Possibly, but if so, why do so many players like Foster speak so highly and so affectionately of him? Many Leicester players also still do. Others who played for West Brom when he was assistant there do likewise. An uncomfortable truth maybe that in some situations, at some clubs, and with some players, the future is actually in the past, and that this explains the Pearson phenomenon, however unpalatable and unfashionable that might be.

Because when done well, a certain sort of masculine tough love can work. I know this. My form teacher in fifth year, Gary H, was a big man. Physically imposing. He took us for rugby. If you were looking for sympathy or God forbid, empathy, you’d have a long wait. He reserved praise for exceptional circumstances. However, it was by withholding warm words until you really, really deserved them, that made you want to impress him more, because when you got them, it felt so special.

It was brilliant psychology really, especially for a rebellious smart-arse beta male like me who thought he was above macho bluster and who was only playing rugby to try and impress girls, even though the only girls impressed by rugby players were the sort of girls I really didn’t fancy at all.

I played on the wing for the school XV. One time, I collected a loose ball and did the only thing I could do well, which was run really fast. Trouble was this time, as I took off, I was tackled by one of those huge 16-year-olds who was less the son of a steelworker and more the actual steelworks. He knocked me clean out for a few seconds. I was gone. Then I came to, Gary was leaning over me shouting; as my consciousness returned I finally understood what he was saying.

“Nicholson?! Can you hear me?”

“Yes, sir.”

He pulled me up by my armpits and wiped mud from my eyes.

“Good, you can play on then, can’t you, Nic?”

“I suppose so, sir.”

He held my face in both his hands and stared into my eyes as if trying to assess how out of it I was.

“You alright?” he asked.

“Yeah. No worries.”

Somehow, on autopilot, I kept playing and in the final knockings, took a pass and scored a try in the corner to win the game, even though reality appeared to be locked behind double glazing.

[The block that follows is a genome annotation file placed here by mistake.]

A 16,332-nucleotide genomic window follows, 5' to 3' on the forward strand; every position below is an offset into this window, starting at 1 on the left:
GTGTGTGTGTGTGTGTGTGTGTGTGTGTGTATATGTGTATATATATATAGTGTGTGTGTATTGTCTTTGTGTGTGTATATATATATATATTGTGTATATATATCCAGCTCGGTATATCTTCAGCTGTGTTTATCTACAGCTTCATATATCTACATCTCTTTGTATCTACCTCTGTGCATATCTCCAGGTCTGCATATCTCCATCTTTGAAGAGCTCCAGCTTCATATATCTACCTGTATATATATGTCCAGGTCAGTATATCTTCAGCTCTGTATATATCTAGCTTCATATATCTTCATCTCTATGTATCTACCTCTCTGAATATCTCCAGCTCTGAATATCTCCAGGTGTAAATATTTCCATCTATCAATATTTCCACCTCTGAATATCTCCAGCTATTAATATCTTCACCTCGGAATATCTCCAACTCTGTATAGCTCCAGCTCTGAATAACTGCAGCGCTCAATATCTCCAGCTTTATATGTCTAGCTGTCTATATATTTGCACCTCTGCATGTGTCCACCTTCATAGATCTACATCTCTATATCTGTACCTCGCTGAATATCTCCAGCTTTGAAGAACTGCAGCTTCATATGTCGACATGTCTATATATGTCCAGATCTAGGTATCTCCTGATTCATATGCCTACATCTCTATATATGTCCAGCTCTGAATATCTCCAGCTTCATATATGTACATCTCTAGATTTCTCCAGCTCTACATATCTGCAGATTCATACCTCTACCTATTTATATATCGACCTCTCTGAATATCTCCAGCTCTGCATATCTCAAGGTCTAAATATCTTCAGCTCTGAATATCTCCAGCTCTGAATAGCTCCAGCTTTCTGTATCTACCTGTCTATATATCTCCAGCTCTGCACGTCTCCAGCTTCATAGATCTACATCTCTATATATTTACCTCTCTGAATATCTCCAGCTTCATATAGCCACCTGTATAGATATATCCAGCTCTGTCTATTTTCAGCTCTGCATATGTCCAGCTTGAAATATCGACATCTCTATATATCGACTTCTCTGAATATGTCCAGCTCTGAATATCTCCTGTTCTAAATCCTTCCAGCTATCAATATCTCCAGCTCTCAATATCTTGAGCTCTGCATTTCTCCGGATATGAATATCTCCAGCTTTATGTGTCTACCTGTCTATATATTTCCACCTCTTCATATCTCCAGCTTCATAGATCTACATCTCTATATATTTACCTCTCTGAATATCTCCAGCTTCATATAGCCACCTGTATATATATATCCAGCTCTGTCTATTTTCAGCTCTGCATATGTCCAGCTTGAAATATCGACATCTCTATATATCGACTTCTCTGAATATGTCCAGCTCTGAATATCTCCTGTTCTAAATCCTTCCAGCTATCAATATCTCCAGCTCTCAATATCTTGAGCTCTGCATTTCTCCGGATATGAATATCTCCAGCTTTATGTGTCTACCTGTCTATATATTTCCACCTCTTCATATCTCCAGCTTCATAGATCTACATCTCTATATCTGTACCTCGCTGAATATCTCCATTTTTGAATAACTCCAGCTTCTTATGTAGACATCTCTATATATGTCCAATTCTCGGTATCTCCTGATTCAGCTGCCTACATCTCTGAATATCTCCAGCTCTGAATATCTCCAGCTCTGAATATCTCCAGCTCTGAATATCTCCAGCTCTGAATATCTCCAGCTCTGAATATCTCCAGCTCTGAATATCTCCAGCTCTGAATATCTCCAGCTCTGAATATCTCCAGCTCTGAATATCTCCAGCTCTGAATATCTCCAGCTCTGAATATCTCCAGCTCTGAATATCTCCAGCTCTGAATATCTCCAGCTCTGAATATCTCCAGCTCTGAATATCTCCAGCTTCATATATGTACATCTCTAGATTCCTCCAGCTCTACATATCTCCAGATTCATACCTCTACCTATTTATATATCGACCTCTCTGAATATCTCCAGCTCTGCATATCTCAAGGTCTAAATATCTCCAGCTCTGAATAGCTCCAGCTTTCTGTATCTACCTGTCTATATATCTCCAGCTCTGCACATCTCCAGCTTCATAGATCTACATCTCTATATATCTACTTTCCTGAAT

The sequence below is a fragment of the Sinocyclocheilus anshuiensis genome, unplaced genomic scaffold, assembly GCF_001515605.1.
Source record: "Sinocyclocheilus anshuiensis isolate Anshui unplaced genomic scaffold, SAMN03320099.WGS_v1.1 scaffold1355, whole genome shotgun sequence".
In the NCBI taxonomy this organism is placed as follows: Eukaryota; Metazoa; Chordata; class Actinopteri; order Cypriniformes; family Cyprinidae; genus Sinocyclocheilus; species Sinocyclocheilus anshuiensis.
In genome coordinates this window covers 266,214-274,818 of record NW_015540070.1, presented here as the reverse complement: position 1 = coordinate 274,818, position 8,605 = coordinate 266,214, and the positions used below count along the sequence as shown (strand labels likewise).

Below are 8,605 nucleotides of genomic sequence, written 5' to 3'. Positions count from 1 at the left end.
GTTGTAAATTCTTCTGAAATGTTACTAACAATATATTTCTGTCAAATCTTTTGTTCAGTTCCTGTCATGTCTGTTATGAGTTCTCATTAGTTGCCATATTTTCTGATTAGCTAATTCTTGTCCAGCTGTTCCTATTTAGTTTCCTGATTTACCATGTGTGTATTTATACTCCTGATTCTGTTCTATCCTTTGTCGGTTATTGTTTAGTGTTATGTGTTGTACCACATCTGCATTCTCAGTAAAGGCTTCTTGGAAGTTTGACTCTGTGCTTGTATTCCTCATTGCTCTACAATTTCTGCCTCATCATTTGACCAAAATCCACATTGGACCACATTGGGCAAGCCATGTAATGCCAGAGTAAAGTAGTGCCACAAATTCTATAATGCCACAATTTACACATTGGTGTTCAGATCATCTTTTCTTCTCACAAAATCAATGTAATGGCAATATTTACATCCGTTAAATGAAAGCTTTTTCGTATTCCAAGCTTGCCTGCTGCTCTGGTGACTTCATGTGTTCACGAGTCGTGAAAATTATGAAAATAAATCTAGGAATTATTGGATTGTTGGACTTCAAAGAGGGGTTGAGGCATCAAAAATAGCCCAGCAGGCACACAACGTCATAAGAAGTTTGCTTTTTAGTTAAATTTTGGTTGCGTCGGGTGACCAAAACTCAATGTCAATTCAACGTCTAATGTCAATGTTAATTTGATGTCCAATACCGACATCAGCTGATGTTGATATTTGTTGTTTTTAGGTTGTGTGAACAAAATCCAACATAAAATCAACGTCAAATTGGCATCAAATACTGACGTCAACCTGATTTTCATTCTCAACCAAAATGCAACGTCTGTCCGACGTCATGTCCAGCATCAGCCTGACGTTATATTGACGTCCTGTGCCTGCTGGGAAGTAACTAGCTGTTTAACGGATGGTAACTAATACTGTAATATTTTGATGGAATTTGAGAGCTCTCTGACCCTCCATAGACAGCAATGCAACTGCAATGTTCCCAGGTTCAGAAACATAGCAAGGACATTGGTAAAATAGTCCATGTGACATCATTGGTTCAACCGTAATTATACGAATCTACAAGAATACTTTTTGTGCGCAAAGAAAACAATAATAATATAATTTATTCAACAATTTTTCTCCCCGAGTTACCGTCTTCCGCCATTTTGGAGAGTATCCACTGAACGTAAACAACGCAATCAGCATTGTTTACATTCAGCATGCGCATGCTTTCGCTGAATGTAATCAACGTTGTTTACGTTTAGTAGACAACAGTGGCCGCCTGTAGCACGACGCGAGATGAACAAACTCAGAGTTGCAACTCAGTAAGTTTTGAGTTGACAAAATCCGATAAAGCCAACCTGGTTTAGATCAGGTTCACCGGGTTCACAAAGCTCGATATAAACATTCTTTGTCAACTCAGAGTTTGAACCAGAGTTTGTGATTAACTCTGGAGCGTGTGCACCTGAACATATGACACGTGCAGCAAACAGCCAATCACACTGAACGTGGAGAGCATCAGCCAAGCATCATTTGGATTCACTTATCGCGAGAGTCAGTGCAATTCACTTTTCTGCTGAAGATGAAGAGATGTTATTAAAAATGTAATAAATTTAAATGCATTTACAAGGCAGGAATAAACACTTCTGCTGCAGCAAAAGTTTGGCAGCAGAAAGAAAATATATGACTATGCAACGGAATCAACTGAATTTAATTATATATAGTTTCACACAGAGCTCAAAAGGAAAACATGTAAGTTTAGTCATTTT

Afterwards, still feeling a bit spaced out, I trooped back to the changing room. Gary waited for me, pulled me into his office and leaned into my face, jabbing one of his pork sausage fingers into my shoulder.

“You lad, you know what you are, don’t you?”

“No, sir.”

“You’re as brave as a lion, Nic. Brave as a lion.” He pointed out towards the pitch. “What you did out there was 10 out of 10. Took proper guts. I’m proud of you, son. Now go and get changed.”

He turned me around, patted me on the back and affectionately pushed me towards the changing room. An almost painfully pleasurable autonomous sensory meridian response washed over my head, down my neck and spine. For a moment I felt lighter than air. Those few words made me feel so special. The fact I can remember them to this day is a marker for how important they were to me. I felt fantastic and as a result I would have run through a wall and got concussion again for Gary. The whole team would. No side was better motivated and I firmly believe we played well above our par simply because of the commitment we put in for him. He understood us and got the best out of us and it wasn’t by molly-coddling or being nice, or soft and emotional. It was by being quiet, hard, disciplined and knowing when to dish out praise.

It would seem that Pearson brings a similar quality to his management style. But it’s not 1977 anymore, so why is it working so well now in 2020? I suspect it is because it always has been, and still is, what a lot of people respect in a boss, even in today’s supposedly more enlightened times.